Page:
Actresses by Kate Barry
Frieda and Roy Furman Gallery at Lincoln Center’s Film Society
1/29/16- 2/7/16

text by William J Simmons

Portraits courtesy of Kate Barry and The Kobal Collection

Jane Birkin and Charlotte Gainsbourg are icons of obsession who have made us feel sexy and sick and satisfied, but what of Birkin’s daughter Kate Barry, an accomplished photographer with a similarly evocative vision? Barry’s posthumous exhibition at the Film Society of Lincoln Center taps into our obsession with expectancy, with creative lives cut short – an impossible lust as powerful as the pulsing moments before orgasm.  Not unlike Francesca Woodman, who we also lost to suicide, Barry makes us wonder what could have been had she stayed. However, this may be the problem – that we forget the delicacy of many creative people who walk among us. We use them up until there is nothing left and expect them to live for us until they can no longer provide us with entertainment. Sometimes a crush is a perverse need to watch someone die. Who are we to say that someone could have been X, Y, or Z, when they themselves felt that their time had come to an end, when there is so much sublime and tearful beauty in the now?

To see Barry’s photographs in the context of her suicide would certainly be reductive. Still, they nevertheless seem to bespeak a kind of intimacy that can only be felt by someone with a quickly extinguished light that burns swiftly and brilliantly. Barry’s portrait of her half-sister Charlotte in bed with a cigarette is an unabashed noir cliché, but its unsettling cropping and “decisive moment” aesthetic creates an urge not to merely watch, but to be there. Charlotte donning a sinister pillow-turned-crown makes her momentarily a queen, even in her state of dishevelment. Consider also the strange windowpanes that visually extend from Charlotte’s head, like that famous decapitation scene in The Omen. It seems that no one but Barry could take this photograph. She knows something interior, something unsaid. We cannot ask anything of Barry’s pictures; they do not deign to make themselves legible to us. Perhaps this is what we can learn about celebrity from Barry’s work – that it is not our prerogative to know everything, to consume someone, to see every moment with clarity. These photos live and die for themselves in their own time.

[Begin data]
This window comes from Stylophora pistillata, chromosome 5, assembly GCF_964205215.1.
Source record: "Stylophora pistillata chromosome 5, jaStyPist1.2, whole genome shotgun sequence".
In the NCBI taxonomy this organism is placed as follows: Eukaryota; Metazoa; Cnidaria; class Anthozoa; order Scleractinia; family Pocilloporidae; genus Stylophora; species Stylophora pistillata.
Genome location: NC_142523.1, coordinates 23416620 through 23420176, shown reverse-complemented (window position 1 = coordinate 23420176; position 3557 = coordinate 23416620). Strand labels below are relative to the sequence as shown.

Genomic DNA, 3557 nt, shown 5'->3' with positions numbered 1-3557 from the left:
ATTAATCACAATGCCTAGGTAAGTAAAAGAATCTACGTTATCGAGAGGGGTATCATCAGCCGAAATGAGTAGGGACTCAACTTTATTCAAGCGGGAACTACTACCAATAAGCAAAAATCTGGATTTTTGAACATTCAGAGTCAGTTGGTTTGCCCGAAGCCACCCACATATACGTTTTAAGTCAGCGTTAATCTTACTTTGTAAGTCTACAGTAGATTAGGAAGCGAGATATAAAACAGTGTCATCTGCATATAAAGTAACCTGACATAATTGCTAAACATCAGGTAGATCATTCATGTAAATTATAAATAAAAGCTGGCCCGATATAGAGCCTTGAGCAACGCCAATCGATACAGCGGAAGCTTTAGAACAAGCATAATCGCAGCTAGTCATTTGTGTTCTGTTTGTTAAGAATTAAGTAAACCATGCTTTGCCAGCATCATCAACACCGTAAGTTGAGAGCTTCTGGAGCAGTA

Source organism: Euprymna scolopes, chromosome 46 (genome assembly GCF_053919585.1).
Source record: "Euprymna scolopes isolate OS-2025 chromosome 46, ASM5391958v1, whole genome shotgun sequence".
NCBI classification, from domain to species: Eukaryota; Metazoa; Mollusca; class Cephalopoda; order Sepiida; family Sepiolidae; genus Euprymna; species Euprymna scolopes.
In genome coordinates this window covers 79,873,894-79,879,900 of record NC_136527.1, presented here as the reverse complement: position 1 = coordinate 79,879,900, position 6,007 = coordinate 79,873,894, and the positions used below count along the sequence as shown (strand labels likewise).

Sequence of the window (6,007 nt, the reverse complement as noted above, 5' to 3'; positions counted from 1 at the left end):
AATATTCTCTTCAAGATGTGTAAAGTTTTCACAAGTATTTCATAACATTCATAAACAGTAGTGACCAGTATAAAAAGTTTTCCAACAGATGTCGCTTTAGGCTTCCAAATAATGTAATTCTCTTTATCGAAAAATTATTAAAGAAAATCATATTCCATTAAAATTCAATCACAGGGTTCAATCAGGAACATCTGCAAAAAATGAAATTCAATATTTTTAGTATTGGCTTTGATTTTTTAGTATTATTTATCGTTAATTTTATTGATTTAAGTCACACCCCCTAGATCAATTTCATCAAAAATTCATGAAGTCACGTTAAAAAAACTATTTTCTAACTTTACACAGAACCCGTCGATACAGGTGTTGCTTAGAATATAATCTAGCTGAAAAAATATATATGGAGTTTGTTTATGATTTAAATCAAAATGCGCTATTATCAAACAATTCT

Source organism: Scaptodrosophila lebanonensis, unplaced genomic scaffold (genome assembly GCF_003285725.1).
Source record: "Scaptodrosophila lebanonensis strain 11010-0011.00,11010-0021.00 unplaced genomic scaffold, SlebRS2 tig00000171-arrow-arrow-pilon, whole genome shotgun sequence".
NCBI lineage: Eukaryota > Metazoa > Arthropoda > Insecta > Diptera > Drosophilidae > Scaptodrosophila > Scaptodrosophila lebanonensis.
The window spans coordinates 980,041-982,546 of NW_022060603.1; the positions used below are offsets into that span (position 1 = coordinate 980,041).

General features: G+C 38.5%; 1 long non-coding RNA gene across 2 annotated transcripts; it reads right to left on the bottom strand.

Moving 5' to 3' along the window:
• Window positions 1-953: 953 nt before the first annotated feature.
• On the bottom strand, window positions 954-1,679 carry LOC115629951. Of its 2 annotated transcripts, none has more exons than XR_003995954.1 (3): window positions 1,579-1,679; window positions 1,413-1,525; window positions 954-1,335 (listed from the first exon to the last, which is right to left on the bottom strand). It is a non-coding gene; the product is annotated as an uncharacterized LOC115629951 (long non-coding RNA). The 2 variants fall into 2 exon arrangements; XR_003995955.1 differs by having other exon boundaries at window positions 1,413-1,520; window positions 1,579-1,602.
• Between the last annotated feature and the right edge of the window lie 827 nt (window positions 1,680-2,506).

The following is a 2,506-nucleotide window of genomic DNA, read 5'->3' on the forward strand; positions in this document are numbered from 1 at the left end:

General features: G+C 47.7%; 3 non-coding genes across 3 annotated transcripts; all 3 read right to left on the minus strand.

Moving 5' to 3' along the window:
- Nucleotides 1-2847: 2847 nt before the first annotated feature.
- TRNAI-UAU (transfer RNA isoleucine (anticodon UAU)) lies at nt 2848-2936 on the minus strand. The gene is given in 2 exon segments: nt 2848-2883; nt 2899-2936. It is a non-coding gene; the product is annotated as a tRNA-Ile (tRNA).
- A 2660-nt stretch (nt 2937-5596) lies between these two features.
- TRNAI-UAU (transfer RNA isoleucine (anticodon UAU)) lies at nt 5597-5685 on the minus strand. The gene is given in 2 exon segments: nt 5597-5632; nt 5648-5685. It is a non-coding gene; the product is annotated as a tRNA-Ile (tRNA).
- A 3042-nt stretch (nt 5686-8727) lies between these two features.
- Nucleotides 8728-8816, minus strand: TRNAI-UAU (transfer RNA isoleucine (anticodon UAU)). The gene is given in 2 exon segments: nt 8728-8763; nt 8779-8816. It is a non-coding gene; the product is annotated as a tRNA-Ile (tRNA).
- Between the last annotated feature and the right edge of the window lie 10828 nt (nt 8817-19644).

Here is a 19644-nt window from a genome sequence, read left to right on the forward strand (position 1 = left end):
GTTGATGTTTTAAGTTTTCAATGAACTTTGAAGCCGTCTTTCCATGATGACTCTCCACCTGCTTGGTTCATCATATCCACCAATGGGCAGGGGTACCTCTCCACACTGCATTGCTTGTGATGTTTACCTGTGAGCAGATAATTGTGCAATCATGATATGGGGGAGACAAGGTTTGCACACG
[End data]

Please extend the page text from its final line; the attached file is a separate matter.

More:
– William J. Simmons

William J. Simmons is a lecturer in art history at the City College of New York and a Ph.D. student in art history and women’s studies at the Graduate Center, CUNY. His work has appeared in Artforum, Frieze, Art in America, W, and Flaunt. He recently curated the exhibition “Queer Fantasy” at Moran Bondaroff Gallery, Los Angeles.
The joint retrospective “Jane and Charlotte Forever” will be on view at the
Film Society of Lincoln Center from 1/29/16 -2/7/16. “Actresses by Kate Barry”
will also be on view for the duration of the retrospective at the Film Society’s Frieda and Roy Furman Gallery.


All Barry photographs are courtesy of Kate Barry and The Kobal Collection



 Bathing scene from The Cement Garden, photo courtesy of The Kobal Collection / Charlotte Gainsbourg in Antichrist, photo courtesy of The Kobal Collection